A Handbook Of Some Common South Indian Grasses: 1-Preface
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This book is intended to serve as a guide to the study of grasses of the plains of South India. For the past few years I have been receiving grasses for identification, almost every week, from the officers of the Agricultural and Forest Departments and others interested in grasses. The requirements of these men and the absence of a suitable book induced me to write this book.
I have included in this book about one hundred grasses of wide distribution in the plains of South India. Many of them occur also in other parts of India. The rarer grasses of the plains and those growing on the hills are omitted, with a view to deal with them separately.
The value of grasses can be realized from the fact that man can supply all his needs from them alone, and their importance in agriculture is very great, as the welfare of the cattle is dependent upon grasses. Farmers, as a rule, take no interest in them, although profitable agriculture is impossible without grasses.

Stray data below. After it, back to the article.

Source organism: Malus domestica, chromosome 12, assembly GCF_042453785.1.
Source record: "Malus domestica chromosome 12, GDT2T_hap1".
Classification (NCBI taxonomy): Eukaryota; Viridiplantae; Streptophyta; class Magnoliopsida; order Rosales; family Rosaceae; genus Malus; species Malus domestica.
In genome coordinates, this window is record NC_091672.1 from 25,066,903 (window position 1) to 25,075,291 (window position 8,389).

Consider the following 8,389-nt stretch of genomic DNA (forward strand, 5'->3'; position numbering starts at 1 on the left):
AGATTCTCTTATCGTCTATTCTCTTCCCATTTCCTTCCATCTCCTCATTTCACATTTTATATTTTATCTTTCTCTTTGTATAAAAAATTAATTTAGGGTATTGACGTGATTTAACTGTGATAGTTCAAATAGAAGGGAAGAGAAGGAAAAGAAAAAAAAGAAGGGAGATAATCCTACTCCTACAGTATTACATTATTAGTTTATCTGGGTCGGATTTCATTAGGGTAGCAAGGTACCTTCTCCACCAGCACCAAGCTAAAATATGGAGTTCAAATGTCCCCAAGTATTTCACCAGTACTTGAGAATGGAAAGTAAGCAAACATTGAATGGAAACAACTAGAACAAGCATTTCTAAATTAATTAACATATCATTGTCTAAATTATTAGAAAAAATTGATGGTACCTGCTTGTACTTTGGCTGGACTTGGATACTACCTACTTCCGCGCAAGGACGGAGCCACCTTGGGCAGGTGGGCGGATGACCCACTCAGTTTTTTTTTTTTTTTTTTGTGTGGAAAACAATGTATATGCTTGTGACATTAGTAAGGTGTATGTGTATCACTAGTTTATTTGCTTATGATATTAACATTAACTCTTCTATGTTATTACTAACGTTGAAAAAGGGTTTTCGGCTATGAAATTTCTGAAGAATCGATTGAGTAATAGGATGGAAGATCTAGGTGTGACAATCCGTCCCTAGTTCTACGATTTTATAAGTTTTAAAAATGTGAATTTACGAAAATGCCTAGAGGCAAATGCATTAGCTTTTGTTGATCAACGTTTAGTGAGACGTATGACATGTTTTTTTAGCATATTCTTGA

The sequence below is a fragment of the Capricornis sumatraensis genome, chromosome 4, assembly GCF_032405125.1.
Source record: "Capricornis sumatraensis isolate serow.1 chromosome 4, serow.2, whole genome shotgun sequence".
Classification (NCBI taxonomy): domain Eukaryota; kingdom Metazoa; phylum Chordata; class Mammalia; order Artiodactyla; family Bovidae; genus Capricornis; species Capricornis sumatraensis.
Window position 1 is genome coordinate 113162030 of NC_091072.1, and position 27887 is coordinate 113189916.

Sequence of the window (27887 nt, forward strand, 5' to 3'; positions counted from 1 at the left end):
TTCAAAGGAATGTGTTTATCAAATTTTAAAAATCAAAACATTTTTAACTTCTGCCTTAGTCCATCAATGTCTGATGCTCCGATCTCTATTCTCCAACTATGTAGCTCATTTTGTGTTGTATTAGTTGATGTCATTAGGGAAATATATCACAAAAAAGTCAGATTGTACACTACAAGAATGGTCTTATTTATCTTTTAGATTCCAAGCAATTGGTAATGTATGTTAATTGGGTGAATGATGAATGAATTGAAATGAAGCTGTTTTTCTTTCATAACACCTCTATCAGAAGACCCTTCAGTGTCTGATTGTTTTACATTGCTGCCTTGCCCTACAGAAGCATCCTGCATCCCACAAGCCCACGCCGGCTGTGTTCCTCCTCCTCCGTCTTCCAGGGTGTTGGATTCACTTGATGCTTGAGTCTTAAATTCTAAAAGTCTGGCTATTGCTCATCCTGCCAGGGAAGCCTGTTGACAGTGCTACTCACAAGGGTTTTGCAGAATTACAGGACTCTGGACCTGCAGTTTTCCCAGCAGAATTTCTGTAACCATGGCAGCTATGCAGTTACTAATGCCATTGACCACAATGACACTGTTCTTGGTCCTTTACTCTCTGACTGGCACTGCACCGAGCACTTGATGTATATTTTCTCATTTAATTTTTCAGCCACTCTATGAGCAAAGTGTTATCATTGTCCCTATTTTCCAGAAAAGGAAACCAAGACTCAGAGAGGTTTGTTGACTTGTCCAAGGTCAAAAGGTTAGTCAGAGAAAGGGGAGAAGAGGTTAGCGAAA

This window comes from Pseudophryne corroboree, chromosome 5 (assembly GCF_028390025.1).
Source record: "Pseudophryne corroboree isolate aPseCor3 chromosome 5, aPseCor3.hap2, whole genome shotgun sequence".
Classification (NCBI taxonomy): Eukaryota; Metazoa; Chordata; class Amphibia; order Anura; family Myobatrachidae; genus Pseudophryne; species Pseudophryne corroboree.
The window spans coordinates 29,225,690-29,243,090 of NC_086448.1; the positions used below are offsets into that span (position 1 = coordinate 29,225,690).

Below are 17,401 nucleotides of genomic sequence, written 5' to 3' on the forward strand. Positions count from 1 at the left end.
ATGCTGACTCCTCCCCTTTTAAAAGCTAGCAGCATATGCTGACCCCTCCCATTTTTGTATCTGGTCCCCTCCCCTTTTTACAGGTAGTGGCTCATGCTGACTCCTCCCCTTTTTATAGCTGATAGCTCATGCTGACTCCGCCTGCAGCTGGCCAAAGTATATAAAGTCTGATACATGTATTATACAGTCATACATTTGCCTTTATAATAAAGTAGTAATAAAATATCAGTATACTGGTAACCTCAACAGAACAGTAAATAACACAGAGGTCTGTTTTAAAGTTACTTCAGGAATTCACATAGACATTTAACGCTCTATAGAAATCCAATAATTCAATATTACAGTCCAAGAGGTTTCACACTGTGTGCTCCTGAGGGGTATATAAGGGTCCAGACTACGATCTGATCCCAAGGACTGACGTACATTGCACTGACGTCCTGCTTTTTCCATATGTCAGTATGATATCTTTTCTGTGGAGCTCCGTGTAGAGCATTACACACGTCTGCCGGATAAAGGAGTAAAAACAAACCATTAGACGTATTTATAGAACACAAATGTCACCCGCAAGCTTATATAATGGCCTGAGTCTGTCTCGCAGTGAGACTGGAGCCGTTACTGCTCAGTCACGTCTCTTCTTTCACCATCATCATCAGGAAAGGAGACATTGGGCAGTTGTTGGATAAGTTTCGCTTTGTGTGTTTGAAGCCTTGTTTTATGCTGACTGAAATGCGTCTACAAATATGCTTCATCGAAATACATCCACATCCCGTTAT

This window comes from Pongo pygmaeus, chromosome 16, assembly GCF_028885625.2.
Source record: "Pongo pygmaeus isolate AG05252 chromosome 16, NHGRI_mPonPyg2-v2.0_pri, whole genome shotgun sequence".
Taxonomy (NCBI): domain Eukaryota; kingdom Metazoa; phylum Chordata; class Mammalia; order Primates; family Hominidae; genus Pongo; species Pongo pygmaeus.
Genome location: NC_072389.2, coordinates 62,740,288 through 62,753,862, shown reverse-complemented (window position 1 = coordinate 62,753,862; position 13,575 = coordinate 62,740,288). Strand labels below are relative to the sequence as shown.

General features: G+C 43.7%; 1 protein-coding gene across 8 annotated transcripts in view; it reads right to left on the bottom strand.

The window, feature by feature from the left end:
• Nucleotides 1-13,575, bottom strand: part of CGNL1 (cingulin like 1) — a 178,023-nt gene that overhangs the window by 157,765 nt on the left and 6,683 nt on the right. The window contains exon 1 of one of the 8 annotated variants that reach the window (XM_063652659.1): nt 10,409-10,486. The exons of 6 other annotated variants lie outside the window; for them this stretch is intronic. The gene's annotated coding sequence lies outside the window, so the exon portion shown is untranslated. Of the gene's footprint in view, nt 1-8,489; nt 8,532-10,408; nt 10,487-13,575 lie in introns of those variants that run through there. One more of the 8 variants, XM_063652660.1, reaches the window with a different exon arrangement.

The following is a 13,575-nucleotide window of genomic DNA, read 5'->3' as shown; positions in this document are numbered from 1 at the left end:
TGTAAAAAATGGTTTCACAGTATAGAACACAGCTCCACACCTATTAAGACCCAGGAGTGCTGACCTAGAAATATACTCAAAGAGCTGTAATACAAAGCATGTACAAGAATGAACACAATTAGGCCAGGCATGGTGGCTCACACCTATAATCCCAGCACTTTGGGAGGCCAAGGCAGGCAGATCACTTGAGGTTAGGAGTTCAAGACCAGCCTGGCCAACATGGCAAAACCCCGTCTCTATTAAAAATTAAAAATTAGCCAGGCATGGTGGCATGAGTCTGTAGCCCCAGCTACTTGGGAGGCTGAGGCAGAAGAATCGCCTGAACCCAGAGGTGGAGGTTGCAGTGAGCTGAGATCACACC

Very few of them can give the names of at least half a dozen grasses growing on their land. They neglect grasses, because they are common and are found everywhere. They cannot discriminate between them. To a farmer "grass is grass" and that is all he cares to trouble himself about. About grasses Robinson writes "Grass is King. It rules and governs the world. It is the very foundation of all commerce: without it the earth would be a barren waste, and cotton, gold, and commerce all dead."
In the early days when the population was very much limited and when land not brought under cultivation was extensive plenty of green grasses was upon it and pastures were numerous. So the farmer paid no attention to the grasses, and it did not matter much. But now, population has increased, unoccupied land has decreased very much and the cattle have increased in number. Consequently he has to pay more attention to grasses.